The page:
Take it as a challenge. It’s a friendly challenge because these are friendly duties. This is a friendly game. The only losers in here are your defilements. So this is a game that should be entertaining. If you get grim about it, you find it hard to stick with it.

One of the things I noticed about all the ajaans in Thailand was they all had really good senses of humor. Even some of the ajaans who were known to be fierce really had good senses of humor.

There’s that story that Ajaan Fuang tells about Ajaan Mun. When Ajaan Fuang went to stay with him, he was still young. There was a nun’s community down the road where the monks would go past on their alms round. And one of the nuns took a liking to Ajaan Fuang. She started knitting little things for his spoons, fixing special central Thai food for him.

Ajaan Mun noticed this. The first thing he wanted to look at was Ajaan Fuang’s reaction. Ajaan Fuang wasn’t interested, so then Ajaan Mun decided to help the nun.

One day the nuns came for their regular instructions from him. He started out asking if they were all observing the eight precepts, following the pattern of the old instructions that used to be given to bhikkhunīs.

Then he told them a story about Lady Visākhā seeing lots of groups of people observing the eight precepts. So she went to see why they were doing it.

She asked some old people why they were observing the eight precepts, and they said they wanted to go to heaven after they died. Then she went from group to group and finally got to a group of young women. She asked them why they were observing the eight precepts. They said, “We want something better than heaven. We want a husband.”

That was the end of the special spoons and the special dishes for Ajaan Fuang. So even Ajaan Mun had a good sense of humor.

You need a sense of humor when you’re dealing with your defilements. If you can’t laugh at your greed, aversion, and delusion, can’t laugh at your lust, it’s going to be a grim battle. But if you can laugh, you can basically step back. That’s what discernment is all about: stepping back.

I mentioned this the other day around the issue of metacognition: You watch the mind thinking, you watch the mind as it focuses, you watch the mind as it’s doing the meditation. That requires a certain distance. You’re not totally immersed in these activities.

There will come times in concentration practice when you do get totally immersed. That’s basically to give the mind a chance to rest and get still. But then once it’s been still, when things start moving again, you can see that very clearly.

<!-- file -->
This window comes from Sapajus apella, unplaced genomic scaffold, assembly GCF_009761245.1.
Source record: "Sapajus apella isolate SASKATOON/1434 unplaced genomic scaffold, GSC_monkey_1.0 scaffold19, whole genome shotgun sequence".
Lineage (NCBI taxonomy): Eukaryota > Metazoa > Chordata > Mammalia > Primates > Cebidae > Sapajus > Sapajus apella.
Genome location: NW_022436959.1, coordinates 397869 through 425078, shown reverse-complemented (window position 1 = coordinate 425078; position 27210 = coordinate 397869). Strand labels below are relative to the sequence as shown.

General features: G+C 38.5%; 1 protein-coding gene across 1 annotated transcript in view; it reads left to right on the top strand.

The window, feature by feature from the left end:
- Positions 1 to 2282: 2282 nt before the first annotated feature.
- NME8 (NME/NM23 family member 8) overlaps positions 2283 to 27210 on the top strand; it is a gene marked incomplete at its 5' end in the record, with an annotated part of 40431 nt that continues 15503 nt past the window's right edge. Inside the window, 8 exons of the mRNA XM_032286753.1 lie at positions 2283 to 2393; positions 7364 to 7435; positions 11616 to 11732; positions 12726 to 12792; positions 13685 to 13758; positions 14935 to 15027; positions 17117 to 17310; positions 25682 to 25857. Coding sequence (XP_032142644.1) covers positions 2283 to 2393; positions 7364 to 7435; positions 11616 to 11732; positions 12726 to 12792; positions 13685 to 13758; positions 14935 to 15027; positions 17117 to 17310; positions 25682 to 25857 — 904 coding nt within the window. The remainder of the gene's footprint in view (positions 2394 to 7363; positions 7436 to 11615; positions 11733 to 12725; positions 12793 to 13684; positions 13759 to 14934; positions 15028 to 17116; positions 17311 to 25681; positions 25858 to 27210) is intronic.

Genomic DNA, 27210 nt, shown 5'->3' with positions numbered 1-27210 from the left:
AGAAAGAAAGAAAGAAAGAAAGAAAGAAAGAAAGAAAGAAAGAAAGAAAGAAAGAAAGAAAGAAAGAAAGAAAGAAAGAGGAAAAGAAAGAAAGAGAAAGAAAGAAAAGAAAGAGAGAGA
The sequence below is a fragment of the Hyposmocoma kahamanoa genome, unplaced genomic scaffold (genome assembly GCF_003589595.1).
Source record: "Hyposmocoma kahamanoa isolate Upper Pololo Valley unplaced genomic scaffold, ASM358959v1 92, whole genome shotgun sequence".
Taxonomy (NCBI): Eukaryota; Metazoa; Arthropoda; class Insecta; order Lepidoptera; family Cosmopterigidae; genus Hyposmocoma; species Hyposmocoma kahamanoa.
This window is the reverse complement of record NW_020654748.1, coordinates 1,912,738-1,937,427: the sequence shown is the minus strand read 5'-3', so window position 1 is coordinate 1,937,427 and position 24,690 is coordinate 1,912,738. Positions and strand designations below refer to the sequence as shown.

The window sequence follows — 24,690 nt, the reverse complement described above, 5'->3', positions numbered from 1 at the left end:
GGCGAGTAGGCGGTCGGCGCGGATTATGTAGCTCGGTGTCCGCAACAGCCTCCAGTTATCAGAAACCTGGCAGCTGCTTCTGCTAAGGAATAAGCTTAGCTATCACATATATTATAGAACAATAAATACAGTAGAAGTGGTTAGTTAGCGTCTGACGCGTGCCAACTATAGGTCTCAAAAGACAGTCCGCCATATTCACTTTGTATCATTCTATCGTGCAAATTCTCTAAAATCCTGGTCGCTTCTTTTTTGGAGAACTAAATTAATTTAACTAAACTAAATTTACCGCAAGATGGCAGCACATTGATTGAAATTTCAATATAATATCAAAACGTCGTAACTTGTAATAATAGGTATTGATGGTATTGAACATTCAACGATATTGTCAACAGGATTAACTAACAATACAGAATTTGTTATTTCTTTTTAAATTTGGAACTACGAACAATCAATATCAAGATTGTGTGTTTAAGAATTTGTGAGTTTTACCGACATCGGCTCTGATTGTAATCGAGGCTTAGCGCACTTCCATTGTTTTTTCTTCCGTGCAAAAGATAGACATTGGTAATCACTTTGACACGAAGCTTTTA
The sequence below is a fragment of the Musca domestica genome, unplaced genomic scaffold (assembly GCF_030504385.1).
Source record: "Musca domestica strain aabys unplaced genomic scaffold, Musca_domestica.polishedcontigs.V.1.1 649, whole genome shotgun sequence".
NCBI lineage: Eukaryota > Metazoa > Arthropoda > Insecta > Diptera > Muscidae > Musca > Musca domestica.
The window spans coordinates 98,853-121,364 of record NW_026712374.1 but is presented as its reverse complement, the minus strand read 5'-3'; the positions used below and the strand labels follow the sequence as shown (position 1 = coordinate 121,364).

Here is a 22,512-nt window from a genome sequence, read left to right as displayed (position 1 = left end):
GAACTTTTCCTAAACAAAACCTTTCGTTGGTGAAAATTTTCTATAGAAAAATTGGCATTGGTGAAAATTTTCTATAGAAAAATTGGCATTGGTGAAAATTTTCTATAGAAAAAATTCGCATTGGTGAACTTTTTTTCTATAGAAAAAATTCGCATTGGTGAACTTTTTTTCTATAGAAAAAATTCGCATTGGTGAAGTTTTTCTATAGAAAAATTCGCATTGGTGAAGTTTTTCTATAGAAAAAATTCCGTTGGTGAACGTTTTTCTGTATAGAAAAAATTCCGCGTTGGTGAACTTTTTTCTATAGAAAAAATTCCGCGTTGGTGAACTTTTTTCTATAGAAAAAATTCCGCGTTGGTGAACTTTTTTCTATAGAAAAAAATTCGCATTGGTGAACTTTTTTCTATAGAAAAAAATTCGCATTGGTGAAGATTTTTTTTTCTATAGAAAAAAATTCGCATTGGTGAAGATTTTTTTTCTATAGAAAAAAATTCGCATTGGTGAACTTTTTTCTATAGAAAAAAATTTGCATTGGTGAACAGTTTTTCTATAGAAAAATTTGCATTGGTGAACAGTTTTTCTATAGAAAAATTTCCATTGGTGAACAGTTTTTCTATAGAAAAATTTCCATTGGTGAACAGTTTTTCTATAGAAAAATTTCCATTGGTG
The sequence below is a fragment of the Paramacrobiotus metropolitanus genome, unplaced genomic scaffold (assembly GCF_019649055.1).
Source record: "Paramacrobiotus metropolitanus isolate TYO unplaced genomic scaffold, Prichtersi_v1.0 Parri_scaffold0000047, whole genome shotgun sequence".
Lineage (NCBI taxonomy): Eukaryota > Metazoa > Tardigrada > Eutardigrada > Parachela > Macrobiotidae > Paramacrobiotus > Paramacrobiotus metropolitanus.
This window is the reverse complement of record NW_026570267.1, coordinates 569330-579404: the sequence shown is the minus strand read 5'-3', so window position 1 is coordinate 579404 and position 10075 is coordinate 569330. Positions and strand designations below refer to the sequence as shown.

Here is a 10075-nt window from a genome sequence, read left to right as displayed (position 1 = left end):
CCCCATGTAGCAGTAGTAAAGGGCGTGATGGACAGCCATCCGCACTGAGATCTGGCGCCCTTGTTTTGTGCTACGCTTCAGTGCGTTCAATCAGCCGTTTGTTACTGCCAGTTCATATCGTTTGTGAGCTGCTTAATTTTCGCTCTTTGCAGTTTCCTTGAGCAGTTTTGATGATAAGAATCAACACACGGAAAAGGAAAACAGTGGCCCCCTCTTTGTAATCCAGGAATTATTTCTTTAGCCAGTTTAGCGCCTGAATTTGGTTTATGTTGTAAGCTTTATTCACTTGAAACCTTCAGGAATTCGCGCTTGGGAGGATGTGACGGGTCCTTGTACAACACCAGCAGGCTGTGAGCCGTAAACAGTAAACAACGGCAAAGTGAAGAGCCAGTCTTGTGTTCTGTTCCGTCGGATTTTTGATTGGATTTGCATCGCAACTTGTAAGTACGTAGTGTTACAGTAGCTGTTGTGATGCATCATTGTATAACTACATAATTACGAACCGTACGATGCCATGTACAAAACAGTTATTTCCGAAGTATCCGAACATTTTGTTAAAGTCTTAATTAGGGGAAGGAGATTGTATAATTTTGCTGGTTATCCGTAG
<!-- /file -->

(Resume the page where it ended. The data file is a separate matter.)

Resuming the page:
The discernment part is in the stepping back. It’s one of the reasons why, in that image of the dead cow, discernment is represented as a knife. Suppose there’s a dead cow, and a butcher takes a knife and cuts all the different tendons that connect the skin to the cow and he then puts the skin back on. Is the skin attached to the cow as it was before? Well no.

That’s an image for the awakened mind. It’s not a pretty image, but it’s very effective. The skin stands for the outside sense spheres, the cow’s body stands for the inside sense spheres, and there’s a sense of disjointment, a separation between the two, even though they’re right together. It’s through the knife of discernment these things get separated. Or, as the Buddha said elsewhere, discernment is what sees things as separate, sees things as other. You step back from them. And having a sense of humor is one really good way of stepping back from things.

So it’s important that you learn how to enjoy the meditation as you’re really doing it well. You are trying to hold yourself to high standards, but you want to do it in such a way that you’re not beating yourself up. So look to where you find the enjoyment in the meditation, but also look to where you can discipline yourself more. Train yourself to have a good sense of discipline.

Remember, we’re here to live up to some standards, not just to invent the Dhamma as we like it or redo the Dhamma as we like it. The basic principle is that we practice the Dhamma in accordance with the Dhamma for the sake of dispassion.

An important element in dispassion is learning to outgrow your old attitudes, i.e., the attitudes you have now.

So it’s a big job. But the important part of learning how to do a big job is one, breaking it down into little jobs. And then, two, having a sense of lightness, a sense of enjoyment as you see that you can begin to do things you weren’t able to do before. You understand things you didn’t understand before. Which requires there’ll be times when you have to work your ass off, lock-in, use your brains.

It’s all because you really want to win. It is a battle, but the best battles are the ones where you develop all the skills you need, and you can be confident that you’re going to come out victorious.